The unfolding of Proposition 8 was bitter, with ugliness on both sides. My Church was heavily involved in promoting the divisive measure, a short amendment to the
constitution that reads: “Only marriage between a man and a woman is valid or
recognized in California”.1 After
months of divisive debate, Prop 8 passed in with 52% of the vote. Some
estimates suggest that contributions by Mormons to pass the proposition totaled
20-30 million dollars.2 This amounted to about 50-75% of the funding
in support of the proposition even though Latter-day Saints constitute only
about 2% of the population of California .
In sum, over $80 million was spent in the campaigns for and against Prop 8, an
amount that apparently made it the costliest social issue to reach the nation’s
voters up to that time.3 California
Modeled after earlier efforts to combat same-sex marriage in Hawaii, Church participation in the Prop 8 campaign was channeled through a coalition.4 In the 1990s, Hawaii became one of the first states to confront the issue of gay marriage after a case claiming same-sex marriage discrimination made it to the state supreme court.5 D. Michael Quinn, a gay Mormon historian, described Church involvement in the Hawaiian campaign against same sex-marriage at both the local level and at Church headquarters.6 In fact, Quinn argued that the Church model of political participation via a coalition was patterned after its active opposition to the Equal Rights Amendment during the 1970s. The
Proposition 8 brought substantial media attention to the public debate about same sex marriage, but of course it was only a relatively recent event in a long series of political battles within California about same-sex marriage – Prop 22, Mayor Newsom, Judge Walker, the California Supreme Court – this continues to be an on-going saga.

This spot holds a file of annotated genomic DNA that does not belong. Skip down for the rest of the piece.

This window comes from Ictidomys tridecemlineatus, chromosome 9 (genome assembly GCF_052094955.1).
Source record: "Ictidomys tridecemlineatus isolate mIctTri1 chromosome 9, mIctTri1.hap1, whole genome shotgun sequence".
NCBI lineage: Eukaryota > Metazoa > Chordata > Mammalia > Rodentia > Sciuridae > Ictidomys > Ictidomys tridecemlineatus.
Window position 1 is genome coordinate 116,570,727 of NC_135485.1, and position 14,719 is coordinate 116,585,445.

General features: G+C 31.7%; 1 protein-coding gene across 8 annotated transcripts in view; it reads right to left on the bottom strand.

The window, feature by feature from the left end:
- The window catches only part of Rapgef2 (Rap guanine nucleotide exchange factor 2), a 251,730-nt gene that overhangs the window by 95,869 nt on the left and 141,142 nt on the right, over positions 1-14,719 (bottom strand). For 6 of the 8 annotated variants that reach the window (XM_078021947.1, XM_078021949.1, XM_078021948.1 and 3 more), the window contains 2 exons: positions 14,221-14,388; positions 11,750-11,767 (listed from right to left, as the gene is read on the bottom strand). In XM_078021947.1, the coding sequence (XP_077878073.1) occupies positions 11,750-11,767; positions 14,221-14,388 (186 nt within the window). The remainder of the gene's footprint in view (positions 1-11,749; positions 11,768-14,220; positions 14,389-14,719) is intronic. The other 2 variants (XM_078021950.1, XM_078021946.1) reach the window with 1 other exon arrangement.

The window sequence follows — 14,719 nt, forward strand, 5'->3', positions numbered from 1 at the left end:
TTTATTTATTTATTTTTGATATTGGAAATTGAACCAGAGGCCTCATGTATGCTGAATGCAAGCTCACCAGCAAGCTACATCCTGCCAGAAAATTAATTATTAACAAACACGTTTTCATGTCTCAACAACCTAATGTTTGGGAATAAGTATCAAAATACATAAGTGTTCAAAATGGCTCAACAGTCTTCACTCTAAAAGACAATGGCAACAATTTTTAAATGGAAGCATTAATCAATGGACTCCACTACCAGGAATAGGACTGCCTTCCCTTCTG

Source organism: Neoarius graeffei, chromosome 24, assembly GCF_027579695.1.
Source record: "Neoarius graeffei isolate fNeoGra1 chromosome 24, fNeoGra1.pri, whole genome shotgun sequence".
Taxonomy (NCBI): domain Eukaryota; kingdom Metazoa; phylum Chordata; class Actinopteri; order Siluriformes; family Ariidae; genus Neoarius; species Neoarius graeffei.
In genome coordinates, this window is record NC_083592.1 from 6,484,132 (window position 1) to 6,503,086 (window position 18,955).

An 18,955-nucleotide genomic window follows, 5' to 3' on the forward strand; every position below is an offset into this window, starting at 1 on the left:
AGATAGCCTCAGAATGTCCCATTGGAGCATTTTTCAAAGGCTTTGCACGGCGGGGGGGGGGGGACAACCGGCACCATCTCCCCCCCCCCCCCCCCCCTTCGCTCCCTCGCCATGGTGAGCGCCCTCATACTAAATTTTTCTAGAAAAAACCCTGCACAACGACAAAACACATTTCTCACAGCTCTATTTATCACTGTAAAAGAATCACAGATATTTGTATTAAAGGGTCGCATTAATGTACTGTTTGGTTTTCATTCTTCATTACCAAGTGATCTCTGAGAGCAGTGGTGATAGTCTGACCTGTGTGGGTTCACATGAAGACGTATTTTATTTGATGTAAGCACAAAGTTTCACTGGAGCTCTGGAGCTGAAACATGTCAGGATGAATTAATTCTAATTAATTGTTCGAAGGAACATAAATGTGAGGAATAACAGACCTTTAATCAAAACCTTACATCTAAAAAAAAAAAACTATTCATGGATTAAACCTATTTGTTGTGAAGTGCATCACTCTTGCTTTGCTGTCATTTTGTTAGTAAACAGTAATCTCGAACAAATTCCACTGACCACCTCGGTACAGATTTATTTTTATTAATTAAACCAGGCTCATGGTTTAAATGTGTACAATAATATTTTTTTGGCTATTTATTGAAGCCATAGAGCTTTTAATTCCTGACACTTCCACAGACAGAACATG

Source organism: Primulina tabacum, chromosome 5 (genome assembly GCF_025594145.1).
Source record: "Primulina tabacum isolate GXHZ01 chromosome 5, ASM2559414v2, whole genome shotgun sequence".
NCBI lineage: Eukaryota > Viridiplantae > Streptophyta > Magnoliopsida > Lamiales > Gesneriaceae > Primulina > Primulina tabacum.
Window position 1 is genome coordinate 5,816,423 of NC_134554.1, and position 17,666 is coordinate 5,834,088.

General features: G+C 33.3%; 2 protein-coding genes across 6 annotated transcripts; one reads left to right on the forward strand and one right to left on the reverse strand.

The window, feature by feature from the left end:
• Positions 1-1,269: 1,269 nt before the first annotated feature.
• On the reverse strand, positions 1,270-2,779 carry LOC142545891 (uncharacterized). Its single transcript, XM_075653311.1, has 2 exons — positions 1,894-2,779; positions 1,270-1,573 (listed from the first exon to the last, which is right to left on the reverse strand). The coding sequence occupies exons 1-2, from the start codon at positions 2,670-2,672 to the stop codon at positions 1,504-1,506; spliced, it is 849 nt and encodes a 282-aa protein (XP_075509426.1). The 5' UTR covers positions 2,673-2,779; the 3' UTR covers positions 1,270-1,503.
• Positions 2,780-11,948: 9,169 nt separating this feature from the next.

In 2000, I was a new graduate student in southern
As with Prop 8 later on, the Church actively encouraged membership participation to ensure that Prop 22 was enacted.8 I recall participating one day in a small effort to show support for the proposition. Our local institute (young adult religious education) group on campus had set up a booth along the wide walkway that led up to the university library. With a few other students, I hovered around the booth for a short time one day. I don’t recall staying that long or probably doing much more than handing out some pamphlets. Years later, reconstructing my thoughts and feelings of that experience would be difficult, but I can only imagine that I was an uncomfortable mess of emotion and conflict. In the strange myopia that being in the homosexual closet brings, in this season of life I was also probably as much concerned about blowing my carefully-crafted cover as a straight person as I was over the glaring juxtaposition of my own homosexuality and my Church’s anti-gay positions.
In 2008, as Prop 8 efforts began to ramp up, Church pressure on
By the time Proposition 8 came along and wedged itself for a season into the religious routine of Latter-day Saints, my mechanical acquiescence to the Church was beginning to erode. With a good friend in a key position in local Church leadership, I was still very much willing to listen to arguments against same-sex marriage. More than just an appeal to faith, were there solid rational arguments to oppose gay marriage? My friend and I had some discussions and I listened to his arguments, that now I can more readily identify as classic conservative reasons to oppose same sex marriage.9 For instance, a basic argument is that the principle function of marriage is to have and raise children. Gay unions obviously cannot lead to procreation.
As each of these types of arguments were advanced, I could recognize a basis of logic, but there were also valid counter-arguments. The procreation basis for marriage, for instance, suggests that there is no need for marriage for older couples well past child-rearing age or men and women who are unable physically or emotionally to have children. Thus, inconsistent logic emerges from this particular conservative argument – marriage exceptions can be made for heterosexual unions, but not homosexuals.